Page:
I was, again, disappointed and embarrassed at the ignorance demonstrated by the statement of state Rep. Jeffrey Hanley of Pittston regarding his opposition to L.D. 1444 pitting the interests of “the trailer parks in his district” against those of “panels (that) are always installed on homes of the wealthy,” as paraphrased in “Bid to reverse LePage veto on solar bill fails again” (April 6, Page B1). The story reported on the failure of the Maine House to override our equally ignorant governor’s veto of the same bill.

We added a 9.9-kilowatt solar array (fully financed for $27,700) to our roof last year because it made financial sense. Loan payments on the voltaic panels were only slightly more than a monthly Central Maine Power bill, and we will own the panels after 10 years of paying for them.

We are decidedly middle class. The only monies we receive from CMP (or the state) is the retail rate per kilowatt hour (7.9206 cents) for the net juice we put back into the grid after using what it takes to run our house, which is the same rate Rep. Hanley pays CMP for his power. That rate just increased by 18 percent, I believe, although our generation system will not increase in cost, and I believe power generated by future solar installations will be even less as the cost of these drops. Are we missing out on other monies we should be getting from the state or CMP? Certainly Rep. Hanley believes we are!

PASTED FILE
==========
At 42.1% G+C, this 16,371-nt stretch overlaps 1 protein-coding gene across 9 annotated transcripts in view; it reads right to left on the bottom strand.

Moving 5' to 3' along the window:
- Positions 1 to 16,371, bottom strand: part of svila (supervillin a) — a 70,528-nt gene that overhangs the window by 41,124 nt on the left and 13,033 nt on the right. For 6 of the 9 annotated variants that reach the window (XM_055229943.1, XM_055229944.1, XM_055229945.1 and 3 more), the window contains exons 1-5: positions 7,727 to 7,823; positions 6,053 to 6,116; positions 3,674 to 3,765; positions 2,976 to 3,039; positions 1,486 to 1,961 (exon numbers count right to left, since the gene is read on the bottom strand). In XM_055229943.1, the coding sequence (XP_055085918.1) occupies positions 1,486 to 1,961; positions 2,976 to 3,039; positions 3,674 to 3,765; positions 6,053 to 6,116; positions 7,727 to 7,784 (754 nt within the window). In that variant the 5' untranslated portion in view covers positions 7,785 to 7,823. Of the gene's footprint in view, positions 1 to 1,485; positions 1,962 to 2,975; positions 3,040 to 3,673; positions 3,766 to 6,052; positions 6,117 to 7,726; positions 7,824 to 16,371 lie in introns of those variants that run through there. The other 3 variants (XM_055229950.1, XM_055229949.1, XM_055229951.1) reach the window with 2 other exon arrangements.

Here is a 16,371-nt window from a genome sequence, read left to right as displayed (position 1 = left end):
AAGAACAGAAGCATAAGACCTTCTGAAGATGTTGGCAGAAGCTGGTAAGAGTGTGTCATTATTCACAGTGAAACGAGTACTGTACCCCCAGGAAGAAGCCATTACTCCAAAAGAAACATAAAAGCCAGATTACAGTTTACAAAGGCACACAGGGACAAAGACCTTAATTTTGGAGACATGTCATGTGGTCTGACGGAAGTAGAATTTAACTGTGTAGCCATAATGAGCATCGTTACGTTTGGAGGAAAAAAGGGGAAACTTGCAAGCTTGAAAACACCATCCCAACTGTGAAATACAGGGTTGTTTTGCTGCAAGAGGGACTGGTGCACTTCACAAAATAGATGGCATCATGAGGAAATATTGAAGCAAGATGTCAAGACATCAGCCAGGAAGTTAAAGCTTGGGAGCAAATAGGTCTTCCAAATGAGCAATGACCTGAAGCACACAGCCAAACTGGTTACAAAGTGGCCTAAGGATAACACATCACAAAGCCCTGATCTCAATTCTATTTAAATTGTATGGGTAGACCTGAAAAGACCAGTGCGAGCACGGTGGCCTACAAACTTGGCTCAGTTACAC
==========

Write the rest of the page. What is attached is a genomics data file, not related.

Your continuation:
So, would all of the CMP customers who don’t have solar cells be better off to continue paying CMP’s increased retail rates for production from other sources, and are we producers of power better off to get off the grid and finance battery banks and take care of our own needs? Do the math, Maine legislators!

Scott Gile

Orrs Island